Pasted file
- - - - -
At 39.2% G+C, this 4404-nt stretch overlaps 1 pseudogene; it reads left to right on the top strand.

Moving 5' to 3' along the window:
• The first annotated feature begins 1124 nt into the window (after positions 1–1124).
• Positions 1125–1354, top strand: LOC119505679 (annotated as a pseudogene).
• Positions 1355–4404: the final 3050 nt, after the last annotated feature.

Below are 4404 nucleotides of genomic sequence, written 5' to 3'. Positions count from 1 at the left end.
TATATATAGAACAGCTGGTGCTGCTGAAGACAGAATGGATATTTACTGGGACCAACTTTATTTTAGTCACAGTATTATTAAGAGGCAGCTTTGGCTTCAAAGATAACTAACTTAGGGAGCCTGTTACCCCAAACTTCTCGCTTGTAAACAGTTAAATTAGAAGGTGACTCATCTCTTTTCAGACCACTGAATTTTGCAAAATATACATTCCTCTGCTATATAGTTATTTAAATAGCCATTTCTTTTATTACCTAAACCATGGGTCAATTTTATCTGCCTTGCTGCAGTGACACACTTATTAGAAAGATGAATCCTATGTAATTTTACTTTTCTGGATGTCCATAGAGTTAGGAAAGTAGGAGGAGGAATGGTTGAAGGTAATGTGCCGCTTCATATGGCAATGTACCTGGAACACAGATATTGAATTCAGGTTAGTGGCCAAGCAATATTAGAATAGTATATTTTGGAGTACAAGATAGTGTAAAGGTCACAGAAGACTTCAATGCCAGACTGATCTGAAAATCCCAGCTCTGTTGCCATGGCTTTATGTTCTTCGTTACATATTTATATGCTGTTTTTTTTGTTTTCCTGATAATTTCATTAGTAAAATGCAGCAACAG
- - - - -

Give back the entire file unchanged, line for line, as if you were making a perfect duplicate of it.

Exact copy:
At 39.2% G+C, this 4404-nt stretch overlaps 1 pseudogene; it reads left to right on the top strand.

Moving 5' to 3' along the window:
• The first annotated feature begins 1124 nt into the window (after positions 1–1124).
• Positions 1125–1354, top strand: LOC119505679 (annotated as a pseudogene).
• Positions 1355–4404: the final 3050 nt, after the last annotated feature.

Below are 4404 nucleotides of genomic sequence, written 5' to 3'. Positions count from 1 at the left end.
TATATATAGAACAGCTGGTGCTGCTGAAGACAGAATGGATATTTACTGGGACCAACTTTATTTTAGTCACAGTATTATTAAGAGGCAGCTTTGGCTTCAAAGATAACTAACTTAGGGAGCCTGTTACCCCAAACTTCTCGCTTGTAAACAGTTAAATTAGAAGGTGACTCATCTCTTTTCAGACCACTGAATTTTGCAAAATATACATTCCTCTGCTATATAGTTATTTAAATAGCCATTTCTTTTATTACCTAAACCATGGGTCAATTTTATCTGCCTTGCTGCAGTGACACACTTATTAGAAAGATGAATCCTATGTAATTTTACTTTTCTGGATGTCCATAGAGTTAGGAAAGTAGGAGGAGGAATGGTTGAAGGTAATGTGCCGCTTCATATGGCAATGTACCTGGAACACAGATATTGAATTCAGGTTAGTGGCCAAGCAATATTAGAATAGTATATTTTGGAGTACAAGATAGTGTAAAGGTCACAGAAGACTTCAATGCCAGACTGATCTGAAAATCCCAGCTCTGTTGCCATGGCTTTATGTTCTTCGTTACATATTTATATGCTGTTTTTTTTGTTTTCCTGATAATTTCATTAGTAAAATGCAGCAACAG